• As for those that admit the inspiration of the Old Testament Prophets, but deny that the Apostles were inspired because they did not use the expression “Thus Saith the Lord” or did not observe the characteristic phenomena that accompanied the inspiration of the prophets, Berkhof gives three points in distinguishing the inspiration of the prophets from the inspiration of the Apostles. o In the Old Testament the Holy Spirit took possession of the Prophets sometime suppressing their personality, while in the New Testament the Holy Spirit aboded in the Church and first the Apostle using them as instruments to produce His revelation.
o For the Old Testament Prophets the Holy Spirit was an external Power that impelled them to prophesy. While for the Apostles the Holy Spirit was an intermediate that led to them to speak the word of God. o The Prophet spoke of unknown things, while the Apostles spoke of what they had seen and heard; The Holy Spirit operated out of the imagination of the prophets, while He operated out of the understanding, memory and reflection of the apostles. After addressing those the would deny the inspiration of the Gospel Berkhof give six reasons to believe the Gospel is the word of God and thus divinely inspire. This list of reasons to believe are; • The contents of the Gospels testify to their divine origin, • It is filled with prophecy that awaits fulfillment
• At least two of our Gospels were written by apostles who in speaking to their contemporaries, were inspired by the Spirit of God. • There are other scripture passages that point to the inspiration of the Gospel. • The fact that the early Church from the very beginning accepted these Gospels as canonical. • Finally the Holy Spirit testifies in the heart of every believer to the divine character of the Gospels, so that they feel assured that these writings contain the very Word of God. The Canonical Significance of the Gospel
Berkhof speaks of the Gospel as a foundation for which the rest of the New Testament is built. The Gospel contains the methods and substance of all that Jesus Christ began to do and teach, the completion of which is found in the work of the apostles and all that believed on His name.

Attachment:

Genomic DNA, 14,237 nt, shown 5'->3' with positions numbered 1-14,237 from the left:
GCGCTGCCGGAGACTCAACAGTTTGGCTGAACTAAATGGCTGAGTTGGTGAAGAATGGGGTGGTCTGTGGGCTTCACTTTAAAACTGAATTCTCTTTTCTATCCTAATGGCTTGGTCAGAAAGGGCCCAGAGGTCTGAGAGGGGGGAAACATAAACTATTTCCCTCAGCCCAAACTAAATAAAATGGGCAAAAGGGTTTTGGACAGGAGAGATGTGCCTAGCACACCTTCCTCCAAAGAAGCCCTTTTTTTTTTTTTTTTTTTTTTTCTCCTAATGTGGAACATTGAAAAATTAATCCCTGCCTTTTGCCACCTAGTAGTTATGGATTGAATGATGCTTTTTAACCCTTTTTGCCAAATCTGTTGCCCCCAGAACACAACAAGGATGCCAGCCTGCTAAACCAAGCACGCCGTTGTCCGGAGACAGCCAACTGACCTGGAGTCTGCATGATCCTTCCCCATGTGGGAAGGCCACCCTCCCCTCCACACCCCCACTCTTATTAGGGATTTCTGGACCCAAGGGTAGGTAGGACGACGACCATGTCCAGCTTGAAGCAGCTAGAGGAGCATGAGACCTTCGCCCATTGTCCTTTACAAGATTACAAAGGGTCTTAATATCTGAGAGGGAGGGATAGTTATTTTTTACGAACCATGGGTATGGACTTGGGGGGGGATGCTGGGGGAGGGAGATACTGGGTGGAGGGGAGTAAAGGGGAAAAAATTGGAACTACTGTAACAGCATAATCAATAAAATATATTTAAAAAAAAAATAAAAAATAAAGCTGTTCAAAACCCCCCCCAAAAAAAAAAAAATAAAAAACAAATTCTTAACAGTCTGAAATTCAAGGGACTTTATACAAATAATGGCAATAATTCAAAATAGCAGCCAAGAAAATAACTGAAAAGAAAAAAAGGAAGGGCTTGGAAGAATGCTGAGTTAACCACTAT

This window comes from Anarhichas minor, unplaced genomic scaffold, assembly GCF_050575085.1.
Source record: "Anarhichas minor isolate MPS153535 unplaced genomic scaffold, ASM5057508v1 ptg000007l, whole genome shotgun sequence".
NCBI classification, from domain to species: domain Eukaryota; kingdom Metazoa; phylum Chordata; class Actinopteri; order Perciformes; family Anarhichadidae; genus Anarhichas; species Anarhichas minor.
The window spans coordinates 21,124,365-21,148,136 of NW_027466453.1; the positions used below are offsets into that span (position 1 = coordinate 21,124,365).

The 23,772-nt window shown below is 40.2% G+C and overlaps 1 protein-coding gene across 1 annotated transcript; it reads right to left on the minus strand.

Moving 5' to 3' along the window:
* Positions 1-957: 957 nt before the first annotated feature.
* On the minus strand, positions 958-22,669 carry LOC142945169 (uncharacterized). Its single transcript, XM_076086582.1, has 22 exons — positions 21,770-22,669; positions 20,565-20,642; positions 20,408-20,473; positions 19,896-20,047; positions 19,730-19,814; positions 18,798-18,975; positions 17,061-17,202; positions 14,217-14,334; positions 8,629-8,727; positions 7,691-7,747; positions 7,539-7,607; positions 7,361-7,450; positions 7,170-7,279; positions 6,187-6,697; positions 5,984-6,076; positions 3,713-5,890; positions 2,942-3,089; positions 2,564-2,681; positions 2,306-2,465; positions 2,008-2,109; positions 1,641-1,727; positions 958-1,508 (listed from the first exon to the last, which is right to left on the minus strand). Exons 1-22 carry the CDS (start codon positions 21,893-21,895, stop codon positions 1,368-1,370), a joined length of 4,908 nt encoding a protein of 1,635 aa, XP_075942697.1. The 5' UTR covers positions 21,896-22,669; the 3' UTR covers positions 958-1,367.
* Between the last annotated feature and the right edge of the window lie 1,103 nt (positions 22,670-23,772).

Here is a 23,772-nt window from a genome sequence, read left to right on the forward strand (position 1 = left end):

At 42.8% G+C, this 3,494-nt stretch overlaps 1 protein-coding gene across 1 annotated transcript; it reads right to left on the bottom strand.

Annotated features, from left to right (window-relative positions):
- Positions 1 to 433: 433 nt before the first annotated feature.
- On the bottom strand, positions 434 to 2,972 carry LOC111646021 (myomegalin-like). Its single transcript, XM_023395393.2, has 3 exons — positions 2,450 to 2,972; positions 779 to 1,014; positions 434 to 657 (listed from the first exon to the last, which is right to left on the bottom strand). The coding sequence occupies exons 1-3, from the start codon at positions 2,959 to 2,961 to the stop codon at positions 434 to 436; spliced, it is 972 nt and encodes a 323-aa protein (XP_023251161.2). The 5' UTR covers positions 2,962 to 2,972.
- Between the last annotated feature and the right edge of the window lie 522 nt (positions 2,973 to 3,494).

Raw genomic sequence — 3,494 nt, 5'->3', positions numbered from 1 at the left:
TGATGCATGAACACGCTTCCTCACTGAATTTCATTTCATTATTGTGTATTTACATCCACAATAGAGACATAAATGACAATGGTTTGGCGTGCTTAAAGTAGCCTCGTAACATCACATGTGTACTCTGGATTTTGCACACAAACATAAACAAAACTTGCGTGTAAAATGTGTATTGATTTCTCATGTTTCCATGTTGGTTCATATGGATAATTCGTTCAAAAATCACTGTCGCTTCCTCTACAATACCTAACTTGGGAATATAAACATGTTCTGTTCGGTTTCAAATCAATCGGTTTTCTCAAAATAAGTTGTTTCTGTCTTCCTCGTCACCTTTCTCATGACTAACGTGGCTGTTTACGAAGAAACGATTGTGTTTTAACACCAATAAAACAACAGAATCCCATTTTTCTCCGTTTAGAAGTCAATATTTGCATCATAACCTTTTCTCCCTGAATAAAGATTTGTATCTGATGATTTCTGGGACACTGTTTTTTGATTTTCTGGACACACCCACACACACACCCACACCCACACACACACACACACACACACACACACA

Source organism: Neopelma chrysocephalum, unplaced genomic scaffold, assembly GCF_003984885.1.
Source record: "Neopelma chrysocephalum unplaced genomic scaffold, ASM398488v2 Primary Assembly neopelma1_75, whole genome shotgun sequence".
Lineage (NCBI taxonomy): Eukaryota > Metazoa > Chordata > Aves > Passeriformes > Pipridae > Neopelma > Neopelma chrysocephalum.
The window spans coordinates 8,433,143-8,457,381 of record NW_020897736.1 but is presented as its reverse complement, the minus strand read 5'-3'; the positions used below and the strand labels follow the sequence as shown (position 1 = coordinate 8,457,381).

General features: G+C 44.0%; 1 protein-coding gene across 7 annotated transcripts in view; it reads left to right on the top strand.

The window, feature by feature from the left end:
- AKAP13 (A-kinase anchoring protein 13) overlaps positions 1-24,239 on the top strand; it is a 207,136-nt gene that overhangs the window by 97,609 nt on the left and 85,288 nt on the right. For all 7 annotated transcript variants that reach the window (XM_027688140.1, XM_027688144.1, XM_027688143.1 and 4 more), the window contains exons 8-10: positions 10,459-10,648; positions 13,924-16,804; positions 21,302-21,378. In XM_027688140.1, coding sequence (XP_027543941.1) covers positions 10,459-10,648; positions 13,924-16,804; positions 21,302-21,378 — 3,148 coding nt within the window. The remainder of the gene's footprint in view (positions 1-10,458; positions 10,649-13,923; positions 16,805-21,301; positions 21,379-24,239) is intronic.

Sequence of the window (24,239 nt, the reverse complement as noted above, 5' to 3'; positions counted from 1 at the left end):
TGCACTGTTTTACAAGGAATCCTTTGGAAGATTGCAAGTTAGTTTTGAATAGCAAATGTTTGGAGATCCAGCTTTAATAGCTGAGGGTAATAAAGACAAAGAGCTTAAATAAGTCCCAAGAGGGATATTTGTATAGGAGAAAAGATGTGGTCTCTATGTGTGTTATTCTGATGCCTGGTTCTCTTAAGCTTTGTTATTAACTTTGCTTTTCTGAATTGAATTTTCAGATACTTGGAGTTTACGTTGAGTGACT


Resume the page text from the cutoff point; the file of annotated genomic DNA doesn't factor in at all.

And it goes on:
The Epistles in General
Berkhof begins his conversation on the epistles in general by eloquently apologizing the epistolary form of Biblical literature. He suggests that this form of literature is not exclusive to the New Testament and uses a few passages from the Old Testament in support of his conviction. He then quickly separates the letters of the Old Testament from the epistles of the New Testament, highlighting the advantages that are exclusive of the epistle that we know today.
Inspiration of the Epistles
Louis Berkhof equates the epistles with the Gospels and the book of Act as divinely inspired. Reasoning that since the Apostles were inspired that the fruit of their actions whether sermons or letters were thereby inspired as well. Berkhof further reasons that the apostles were evidently conscious of being inspired by the Holy Ghost in the composition of their epistles. Moreover, he provides scripture from the epistle that suggests that the apostles knew they were divinely inspired.
The Canonical Significance of the Epistles
Berkhof describes the Epistles as being built on the foundation of the Gospel. Whereas the Gospel shows how Christ was preached to the world, the Epistles shows us how Christ was preached to the Church. In the epistles we see the inner working of the local body of Christ at its inception. Through them we see how the teaching of Jesus Christ was properly received, how it was received in error, and how some willfully perverted the the teaching to their own destruction.
The Epistles do not represent the irresistible motivation of the Holy Spirit as it did with the prophets, Much different with the prophets the apostle wrote the epistles out of their own intellect, engaging the reader to search the scripture, to be pricked in the heart and to call them to action. In the Epistles we have a less prominent divine factor than with the Prophets, The Epistles were calculated to train the minds of men through assimilation of the truth. Classification of the Epistles
Louis Berkhof identifies the Epistles in two major classifications, First the Pauline Epistles and the General Epistles.